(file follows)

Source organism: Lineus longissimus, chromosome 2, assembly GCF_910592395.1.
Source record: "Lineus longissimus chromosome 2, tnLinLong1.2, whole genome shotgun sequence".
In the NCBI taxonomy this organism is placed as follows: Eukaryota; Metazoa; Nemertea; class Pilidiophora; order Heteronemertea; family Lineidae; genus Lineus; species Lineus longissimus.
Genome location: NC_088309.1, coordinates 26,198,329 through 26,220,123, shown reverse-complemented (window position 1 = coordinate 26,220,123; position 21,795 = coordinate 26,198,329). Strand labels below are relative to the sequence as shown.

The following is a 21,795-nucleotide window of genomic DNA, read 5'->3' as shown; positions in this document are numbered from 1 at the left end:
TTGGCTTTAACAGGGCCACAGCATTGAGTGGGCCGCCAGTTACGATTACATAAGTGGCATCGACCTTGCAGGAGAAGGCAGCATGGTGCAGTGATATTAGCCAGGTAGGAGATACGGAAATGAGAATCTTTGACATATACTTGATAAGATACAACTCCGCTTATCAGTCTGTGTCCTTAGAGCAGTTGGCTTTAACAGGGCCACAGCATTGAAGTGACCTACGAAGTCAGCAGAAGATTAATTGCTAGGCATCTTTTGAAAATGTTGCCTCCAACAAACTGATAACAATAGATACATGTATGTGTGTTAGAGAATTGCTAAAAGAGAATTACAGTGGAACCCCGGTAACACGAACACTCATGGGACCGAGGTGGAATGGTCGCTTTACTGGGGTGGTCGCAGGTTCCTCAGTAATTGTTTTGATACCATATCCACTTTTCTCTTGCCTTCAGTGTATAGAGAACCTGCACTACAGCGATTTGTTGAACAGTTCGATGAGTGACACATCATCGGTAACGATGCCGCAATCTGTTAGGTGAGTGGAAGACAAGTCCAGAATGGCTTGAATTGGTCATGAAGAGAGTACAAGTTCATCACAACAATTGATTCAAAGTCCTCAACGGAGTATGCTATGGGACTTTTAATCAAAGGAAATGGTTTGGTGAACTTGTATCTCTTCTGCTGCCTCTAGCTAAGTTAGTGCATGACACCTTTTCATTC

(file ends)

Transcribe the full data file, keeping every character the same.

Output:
Source organism: Lineus longissimus, chromosome 2, assembly GCF_910592395.1.
Source record: "Lineus longissimus chromosome 2, tnLinLong1.2, whole genome shotgun sequence".
In the NCBI taxonomy this organism is placed as follows: Eukaryota; Metazoa; Nemertea; class Pilidiophora; order Heteronemertea; family Lineidae; genus Lineus; species Lineus longissimus.
Genome location: NC_088309.1, coordinates 26,198,329 through 26,220,123, shown reverse-complemented (window position 1 = coordinate 26,220,123; position 21,795 = coordinate 26,198,329). Strand labels below are relative to the sequence as shown.

The following is a 21,795-nucleotide window of genomic DNA, read 5'->3' as shown; positions in this document are numbered from 1 at the left end:
TTGGCTTTAACAGGGCCACAGCATTGAGTGGGCCGCCAGTTACGATTACATAAGTGGCATCGACCTTGCAGGAGAAGGCAGCATGGTGCAGTGATATTAGCCAGGTAGGAGATACGGAAATGAGAATCTTTGACATATACTTGATAAGATACAACTCCGCTTATCAGTCTGTGTCCTTAGAGCAGTTGGCTTTAACAGGGCCACAGCATTGAAGTGACCTACGAAGTCAGCAGAAGATTAATTGCTAGGCATCTTTTGAAAATGTTGCCTCCAACAAACTGATAACAATAGATACATGTATGTGTGTTAGAGAATTGCTAAAAGAGAATTACAGTGGAACCCCGGTAACACGAACACTCATGGGACCGAGGTGGAATGGTCGCTTTACTGGGGTGGTCGCAGGTTCCTCAGTAATTGTTTTGATACCATATCCACTTTTCTCTTGCCTTCAGTGTATAGAGAACCTGCACTACAGCGATTTGTTGAACAGTTCGATGAGTGACACATCATCGGTAACGATGCCGCAATCTGTTAGGTGAGTGGAAGACAAGTCCAGAATGGCTTGAATTGGTCATGAAGAGAGTACAAGTTCATCACAACAATTGATTCAAAGTCCTCAACGGAGTATGCTATGGGACTTTTAATCAAAGGAAATGGTTTGGTGAACTTGTATCTCTTCTGCTGCCTCTAGCTAAGTTAGTGCATGACACCTTTTCATTC